Daniel Kahneman (Nobel Prize winner) and Amos Tversky developed a theory known as Prospect Theory which shows that, as individuals, we make decisions based on the value of potential losses and gains rather than the final outcome.
The horizontal x axis measures the value of our gain or loss, whilst the vertical y axis measures how we value that gain or loss.
Looking at the red arrow (shown as ‘A’) on the right-hand side of the graph, it shows the objective value of a certain gain. The blue arrow pointing upwards reflects the subjective value we attach to this gain. The observation to take note of is that the subjective value we place is less than the actual objective gain.
Looking at the other red arrow (measured at the same value, that is ‘A’) on the left-hand side of the graph, it shows the same value, but this time as a loss. The blue arrow pointing downwards is longer than the red arrow, showing that the subjective value we attach to this loss is much larger than the actual loss itself.
If the value of A, be it a gain or a loss, was R100, it shows that we place a larger value on a loss of R100 than on a gain of R100.
Even Tiger Woods suffers from this …
In 2009 Pope and Schweitzer published a paper in which they set out the results of a study measuring the presence of the fundamental bias we now know as loss-aversion in a high-stakes context, focusing on professional golfers’ performance on the PGA Tour. As we know, golfers are awarded for the number of strokes they take during a tournament, yet each hole has a salient reference point known as ‘par’.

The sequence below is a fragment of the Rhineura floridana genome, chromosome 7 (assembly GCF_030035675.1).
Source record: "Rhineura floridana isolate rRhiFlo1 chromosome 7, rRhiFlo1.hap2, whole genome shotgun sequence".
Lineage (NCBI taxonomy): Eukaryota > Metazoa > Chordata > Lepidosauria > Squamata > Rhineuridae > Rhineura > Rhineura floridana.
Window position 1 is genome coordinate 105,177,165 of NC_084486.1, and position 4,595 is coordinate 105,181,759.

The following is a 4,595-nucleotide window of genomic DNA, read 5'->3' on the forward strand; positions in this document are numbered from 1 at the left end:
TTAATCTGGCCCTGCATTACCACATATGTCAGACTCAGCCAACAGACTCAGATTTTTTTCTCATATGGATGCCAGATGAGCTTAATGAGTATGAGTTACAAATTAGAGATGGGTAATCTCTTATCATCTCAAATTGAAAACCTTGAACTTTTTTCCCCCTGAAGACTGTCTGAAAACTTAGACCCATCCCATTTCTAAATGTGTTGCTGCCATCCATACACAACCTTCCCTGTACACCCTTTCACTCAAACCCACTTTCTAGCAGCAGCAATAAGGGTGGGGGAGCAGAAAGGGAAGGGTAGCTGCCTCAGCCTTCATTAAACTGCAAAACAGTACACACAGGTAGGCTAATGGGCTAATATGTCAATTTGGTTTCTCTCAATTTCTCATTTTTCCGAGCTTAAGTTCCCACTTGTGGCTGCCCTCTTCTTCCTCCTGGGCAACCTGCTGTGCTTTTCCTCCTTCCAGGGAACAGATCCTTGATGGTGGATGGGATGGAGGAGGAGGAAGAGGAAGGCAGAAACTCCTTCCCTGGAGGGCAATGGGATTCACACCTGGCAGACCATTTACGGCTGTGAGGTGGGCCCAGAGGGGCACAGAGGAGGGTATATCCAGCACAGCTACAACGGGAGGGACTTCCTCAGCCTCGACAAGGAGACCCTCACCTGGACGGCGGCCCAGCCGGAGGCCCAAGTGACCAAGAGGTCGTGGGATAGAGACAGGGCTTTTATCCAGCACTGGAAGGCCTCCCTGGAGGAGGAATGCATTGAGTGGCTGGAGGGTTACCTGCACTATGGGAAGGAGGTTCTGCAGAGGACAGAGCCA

A total of 2,5 million putts were analysed using precise laser measurements and it was found that golfers play better when attempting to avoid dropping a shot than when trying to gain one, when they consistently leave their shots short. In relative terms, golfers were equating a ‘bogey’ to a ‘loss’, and a ‘birdie’ to a ‘gain’.
In economic terms, this loss-aversion on the part of professional golfers was measured and found to equate to US$1,2 million in tournament winnings per year.
Perhaps something to think about? When faced with probability decisions, while the potential loss should be borne in mind, it shouldn’t be all that you focus on. Don’t lose sight of the potential gain! ❐
Author: Gizelle Willows CA(SA)